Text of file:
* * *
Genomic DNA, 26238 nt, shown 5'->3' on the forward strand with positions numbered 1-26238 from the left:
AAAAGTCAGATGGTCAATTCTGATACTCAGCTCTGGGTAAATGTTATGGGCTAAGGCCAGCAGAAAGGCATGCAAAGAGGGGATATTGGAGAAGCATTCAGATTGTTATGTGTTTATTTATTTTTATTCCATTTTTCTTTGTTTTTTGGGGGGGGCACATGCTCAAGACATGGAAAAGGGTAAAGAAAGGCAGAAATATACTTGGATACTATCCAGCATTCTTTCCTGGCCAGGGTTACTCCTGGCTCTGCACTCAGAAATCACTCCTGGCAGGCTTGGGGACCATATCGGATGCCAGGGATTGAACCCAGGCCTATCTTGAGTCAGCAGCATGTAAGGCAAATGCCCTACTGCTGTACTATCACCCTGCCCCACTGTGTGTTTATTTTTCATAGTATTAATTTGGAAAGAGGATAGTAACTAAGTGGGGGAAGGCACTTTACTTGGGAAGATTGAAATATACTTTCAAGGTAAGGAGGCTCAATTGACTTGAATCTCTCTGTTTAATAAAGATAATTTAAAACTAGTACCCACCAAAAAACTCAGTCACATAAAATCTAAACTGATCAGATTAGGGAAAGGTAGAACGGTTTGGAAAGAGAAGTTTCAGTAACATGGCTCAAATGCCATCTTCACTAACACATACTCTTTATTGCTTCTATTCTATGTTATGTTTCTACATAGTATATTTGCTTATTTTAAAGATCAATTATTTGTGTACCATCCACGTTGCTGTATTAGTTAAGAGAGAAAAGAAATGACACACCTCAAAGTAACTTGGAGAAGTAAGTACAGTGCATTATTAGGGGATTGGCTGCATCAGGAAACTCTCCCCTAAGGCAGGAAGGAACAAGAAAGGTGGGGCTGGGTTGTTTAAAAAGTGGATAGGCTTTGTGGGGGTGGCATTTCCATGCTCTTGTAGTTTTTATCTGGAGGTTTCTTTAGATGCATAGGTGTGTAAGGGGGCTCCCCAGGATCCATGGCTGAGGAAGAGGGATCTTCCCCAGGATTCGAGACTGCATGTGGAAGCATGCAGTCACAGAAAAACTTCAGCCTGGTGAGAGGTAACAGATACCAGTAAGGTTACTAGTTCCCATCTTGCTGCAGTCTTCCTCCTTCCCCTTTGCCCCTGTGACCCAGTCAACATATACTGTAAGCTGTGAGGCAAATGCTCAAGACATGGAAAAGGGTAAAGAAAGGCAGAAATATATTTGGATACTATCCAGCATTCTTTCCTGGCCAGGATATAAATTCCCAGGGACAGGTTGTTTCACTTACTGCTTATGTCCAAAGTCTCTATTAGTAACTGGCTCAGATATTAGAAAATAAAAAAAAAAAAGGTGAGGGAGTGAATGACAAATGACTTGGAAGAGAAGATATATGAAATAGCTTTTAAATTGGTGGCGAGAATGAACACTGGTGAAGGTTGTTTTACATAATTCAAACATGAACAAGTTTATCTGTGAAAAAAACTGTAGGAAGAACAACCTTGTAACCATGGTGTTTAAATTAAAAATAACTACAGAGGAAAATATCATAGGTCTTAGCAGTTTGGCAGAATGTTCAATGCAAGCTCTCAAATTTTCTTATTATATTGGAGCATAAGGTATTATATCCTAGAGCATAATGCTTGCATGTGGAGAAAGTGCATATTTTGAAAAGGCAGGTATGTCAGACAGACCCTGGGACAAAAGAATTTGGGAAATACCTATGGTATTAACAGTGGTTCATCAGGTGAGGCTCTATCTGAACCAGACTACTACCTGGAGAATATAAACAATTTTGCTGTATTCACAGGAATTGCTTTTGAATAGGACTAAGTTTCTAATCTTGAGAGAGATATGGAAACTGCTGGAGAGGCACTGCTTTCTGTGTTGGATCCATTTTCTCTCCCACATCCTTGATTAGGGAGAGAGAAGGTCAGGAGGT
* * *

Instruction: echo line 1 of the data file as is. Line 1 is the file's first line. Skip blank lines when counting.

Genomic DNA, 26238 nt, shown 5'->3' on the forward strand with positions numbered 1-26238 from the left: